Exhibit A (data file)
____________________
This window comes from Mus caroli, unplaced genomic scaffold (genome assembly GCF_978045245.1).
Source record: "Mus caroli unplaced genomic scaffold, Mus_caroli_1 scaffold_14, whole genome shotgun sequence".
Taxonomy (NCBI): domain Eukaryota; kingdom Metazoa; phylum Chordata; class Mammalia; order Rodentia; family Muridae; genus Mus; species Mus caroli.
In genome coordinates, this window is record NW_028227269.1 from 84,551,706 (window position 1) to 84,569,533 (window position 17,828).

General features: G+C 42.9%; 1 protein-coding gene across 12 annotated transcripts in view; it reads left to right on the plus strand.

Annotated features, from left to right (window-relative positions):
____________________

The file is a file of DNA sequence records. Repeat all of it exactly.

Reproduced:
This window comes from Mus caroli, unplaced genomic scaffold (genome assembly GCF_978045245.1).
Source record: "Mus caroli unplaced genomic scaffold, Mus_caroli_1 scaffold_14, whole genome shotgun sequence".
Taxonomy (NCBI): domain Eukaryota; kingdom Metazoa; phylum Chordata; class Mammalia; order Rodentia; family Muridae; genus Mus; species Mus caroli.
In genome coordinates, this window is record NW_028227269.1 from 84,551,706 (window position 1) to 84,569,533 (window position 17,828).

General features: G+C 42.9%; 1 protein-coding gene across 12 annotated transcripts in view; it reads left to right on the plus strand.

Annotated features, from left to right (window-relative positions):